The only good things to come out of a touch screen are a bright map and a government-mandated backup camera. Self-parking and camera buttons flank the 8-inch touch screen, and 360-degree backup camera. On the left side are the electronic gear buttons. It’s an odd touch for everyone but Lincoln, which has been placing gear buttons on the center stack to clear space in the console for a while now.
“Right where they should be,” Dad said. Though it was the source of great ridicule in Dad’s MKZ Hybrid, it actually made sense on the left side of the backup camera, like here’s where I’ll be backing up and parking so, yeah, engage gears here.
Redundant steering wheel controls that project the most used information on the wonderful dynamic instrument cluster are all within easy range of motion of the thumbs. Overall the cabin utilizes a smart, ergonomic layout that underscores the attention to detail necessary for a premium product. It makes simple subtle, and smart sexy.
“I told you,” Dad said, letting his smirk do the talking.
The control panel beneath the touch screen isn’t as sophisticated, using red and blue buttons for hot and cold, with a basic font and design that are a sign of parts sharing. One nice touch is a rectangular slot beside the cup holders for a smartphone. Control panel and touch screen design are relatively minor complaints for a part of the car where consumers are logging many, many complaints, according to J.D. Power and anyone who was talked to a new car owner.
The voice commands are crisp, the instrument cluster logical and the seats are just absurd: For an extra $1,500 you get a massage from the 30-way power seats, which have thigh, head, lumbar, upper and lower bolster support, enough to make a man who has turned recliners into perfect molds of his body very very happy. I liked making them snug in sport mode and letting it all hang out in comfort mode.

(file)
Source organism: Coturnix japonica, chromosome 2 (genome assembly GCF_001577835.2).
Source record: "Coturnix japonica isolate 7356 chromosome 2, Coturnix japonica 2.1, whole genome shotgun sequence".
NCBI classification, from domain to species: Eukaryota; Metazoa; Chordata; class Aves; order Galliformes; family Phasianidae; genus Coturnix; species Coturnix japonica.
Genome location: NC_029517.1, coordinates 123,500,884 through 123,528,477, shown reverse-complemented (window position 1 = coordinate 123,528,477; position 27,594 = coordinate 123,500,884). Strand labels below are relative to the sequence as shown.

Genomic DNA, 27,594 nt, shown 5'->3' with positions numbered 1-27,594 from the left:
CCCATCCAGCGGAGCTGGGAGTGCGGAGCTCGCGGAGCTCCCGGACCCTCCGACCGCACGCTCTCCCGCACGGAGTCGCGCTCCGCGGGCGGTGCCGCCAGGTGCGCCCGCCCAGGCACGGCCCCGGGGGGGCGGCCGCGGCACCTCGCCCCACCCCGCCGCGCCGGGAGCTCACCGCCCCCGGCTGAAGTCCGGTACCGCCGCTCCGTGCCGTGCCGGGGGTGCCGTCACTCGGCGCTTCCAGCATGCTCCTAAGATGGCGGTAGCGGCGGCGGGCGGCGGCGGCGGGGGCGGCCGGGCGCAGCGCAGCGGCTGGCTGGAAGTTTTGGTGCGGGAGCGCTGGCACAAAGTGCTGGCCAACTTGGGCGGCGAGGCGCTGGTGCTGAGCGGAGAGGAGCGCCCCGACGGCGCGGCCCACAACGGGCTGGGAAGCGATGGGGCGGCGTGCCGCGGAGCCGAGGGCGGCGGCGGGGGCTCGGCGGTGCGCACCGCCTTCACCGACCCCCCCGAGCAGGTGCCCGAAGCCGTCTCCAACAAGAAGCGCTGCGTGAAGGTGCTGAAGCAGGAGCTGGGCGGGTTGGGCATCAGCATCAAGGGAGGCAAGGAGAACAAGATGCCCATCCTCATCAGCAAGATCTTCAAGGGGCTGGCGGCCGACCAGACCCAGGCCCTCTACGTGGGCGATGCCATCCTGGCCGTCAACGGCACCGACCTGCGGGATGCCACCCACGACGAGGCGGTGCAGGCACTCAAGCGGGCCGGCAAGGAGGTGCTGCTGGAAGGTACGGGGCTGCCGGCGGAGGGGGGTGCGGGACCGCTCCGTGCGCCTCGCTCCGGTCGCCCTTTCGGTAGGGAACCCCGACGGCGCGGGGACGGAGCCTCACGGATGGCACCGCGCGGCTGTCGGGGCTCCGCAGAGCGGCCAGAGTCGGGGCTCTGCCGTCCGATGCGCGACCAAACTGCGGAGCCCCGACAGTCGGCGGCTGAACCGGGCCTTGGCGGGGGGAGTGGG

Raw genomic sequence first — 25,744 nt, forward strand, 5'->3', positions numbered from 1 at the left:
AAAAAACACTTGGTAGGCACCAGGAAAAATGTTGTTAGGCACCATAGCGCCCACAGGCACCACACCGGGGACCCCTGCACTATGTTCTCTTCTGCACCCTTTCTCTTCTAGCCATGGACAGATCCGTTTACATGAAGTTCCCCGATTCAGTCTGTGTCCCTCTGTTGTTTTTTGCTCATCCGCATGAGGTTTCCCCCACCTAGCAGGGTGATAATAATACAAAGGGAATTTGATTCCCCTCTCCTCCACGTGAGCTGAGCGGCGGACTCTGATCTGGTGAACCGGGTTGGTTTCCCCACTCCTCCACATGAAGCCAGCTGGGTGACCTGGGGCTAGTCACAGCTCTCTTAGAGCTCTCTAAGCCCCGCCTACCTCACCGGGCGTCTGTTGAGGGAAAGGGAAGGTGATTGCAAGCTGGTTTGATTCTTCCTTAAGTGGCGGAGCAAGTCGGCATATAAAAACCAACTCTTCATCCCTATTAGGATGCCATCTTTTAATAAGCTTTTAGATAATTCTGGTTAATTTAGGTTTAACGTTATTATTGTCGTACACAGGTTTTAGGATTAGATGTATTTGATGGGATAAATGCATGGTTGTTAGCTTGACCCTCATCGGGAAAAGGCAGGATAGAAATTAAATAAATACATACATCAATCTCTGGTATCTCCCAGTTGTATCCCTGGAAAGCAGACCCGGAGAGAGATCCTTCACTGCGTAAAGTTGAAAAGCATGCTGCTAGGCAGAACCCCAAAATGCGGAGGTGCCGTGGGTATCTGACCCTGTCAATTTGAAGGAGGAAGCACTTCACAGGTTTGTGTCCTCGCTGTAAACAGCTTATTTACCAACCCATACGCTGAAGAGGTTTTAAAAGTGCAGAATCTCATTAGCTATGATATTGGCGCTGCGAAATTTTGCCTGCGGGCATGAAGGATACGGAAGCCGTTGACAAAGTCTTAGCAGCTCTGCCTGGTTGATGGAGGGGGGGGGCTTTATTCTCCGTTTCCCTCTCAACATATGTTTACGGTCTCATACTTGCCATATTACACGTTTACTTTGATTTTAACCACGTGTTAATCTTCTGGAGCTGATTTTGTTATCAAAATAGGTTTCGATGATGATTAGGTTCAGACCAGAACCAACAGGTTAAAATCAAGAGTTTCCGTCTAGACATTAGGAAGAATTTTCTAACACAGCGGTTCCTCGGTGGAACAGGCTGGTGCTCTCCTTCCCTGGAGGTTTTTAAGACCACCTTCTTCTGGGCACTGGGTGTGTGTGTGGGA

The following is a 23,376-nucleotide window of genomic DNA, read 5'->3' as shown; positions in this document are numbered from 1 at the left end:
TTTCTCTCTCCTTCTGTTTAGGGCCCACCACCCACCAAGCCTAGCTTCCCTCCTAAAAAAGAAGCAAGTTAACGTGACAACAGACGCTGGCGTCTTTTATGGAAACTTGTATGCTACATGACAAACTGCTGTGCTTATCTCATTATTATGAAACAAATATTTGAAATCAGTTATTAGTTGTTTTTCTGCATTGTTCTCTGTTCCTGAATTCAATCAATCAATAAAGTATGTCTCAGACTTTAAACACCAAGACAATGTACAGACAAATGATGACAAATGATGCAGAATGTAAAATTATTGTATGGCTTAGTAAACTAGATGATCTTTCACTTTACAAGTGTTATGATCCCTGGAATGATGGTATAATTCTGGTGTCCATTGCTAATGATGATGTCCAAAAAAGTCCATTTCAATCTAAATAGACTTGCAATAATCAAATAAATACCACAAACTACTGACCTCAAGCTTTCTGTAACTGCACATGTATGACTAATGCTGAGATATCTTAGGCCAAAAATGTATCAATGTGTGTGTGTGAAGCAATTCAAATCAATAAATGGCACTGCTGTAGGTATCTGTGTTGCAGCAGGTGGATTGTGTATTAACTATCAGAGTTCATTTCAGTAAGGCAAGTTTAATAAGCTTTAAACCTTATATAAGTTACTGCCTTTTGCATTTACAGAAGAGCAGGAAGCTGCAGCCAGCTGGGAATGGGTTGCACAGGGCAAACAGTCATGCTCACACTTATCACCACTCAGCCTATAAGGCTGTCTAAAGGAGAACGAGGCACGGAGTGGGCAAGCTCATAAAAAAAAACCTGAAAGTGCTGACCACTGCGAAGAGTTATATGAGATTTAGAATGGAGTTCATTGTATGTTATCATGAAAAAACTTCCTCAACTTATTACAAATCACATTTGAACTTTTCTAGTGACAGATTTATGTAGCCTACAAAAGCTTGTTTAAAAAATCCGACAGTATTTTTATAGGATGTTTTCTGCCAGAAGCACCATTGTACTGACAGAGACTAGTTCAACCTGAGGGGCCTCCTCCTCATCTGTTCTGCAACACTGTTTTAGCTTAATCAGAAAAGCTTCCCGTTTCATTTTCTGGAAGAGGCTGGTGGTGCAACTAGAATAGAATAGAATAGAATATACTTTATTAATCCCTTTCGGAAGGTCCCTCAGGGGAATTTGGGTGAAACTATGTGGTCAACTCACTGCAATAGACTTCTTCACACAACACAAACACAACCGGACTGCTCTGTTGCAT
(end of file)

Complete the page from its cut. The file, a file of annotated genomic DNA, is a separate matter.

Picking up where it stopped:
The all-wheel-drive Reserve came with the upgraded and most powerful of the three engine offerings, a twin turbo V-6 making 400 horsepower and 400 pound-feet of torque.
The power plant isn’t going to take your breath away from a standstill, but once the turbo hits the sweet spot just under 2,000 rpm, it puts a smile on your face. Even the Lincoln fanboy, who has owned his share of German sports cars, was impressed with the acceleration of the 4,500-pound sedan. Hitting it from a stop the six-speed automatic momentarily feels unsure if the dynamic all-wheel drive is ready to deliver torque to all four wheels. Stab the throttle and the insecurity returns, a sort of lurch and surge that is smoothed out by flooring it. On the highway, the front wheels take over to improve fuel economy. We averaged about 22 mpg combined.
The steering leans toward the lazy in comfort mode, and is a bit more responsive in sport mode. It still handles like a full-size American sedan, albeit a modern one. The Continental is built more for comfort than for speed, but has enough performance chops for nonlinear moves.
In that sense it reminded us of the Genesis G90 full-size sedan, and could come in about $5,000 less by trimming the Revel sound system luxury package. The Volvo S90 is more distinct, with a beautiful, spartan interior, but the Conti offers a new option to the performance-leaning German sedans, which is where Cadillac is heading.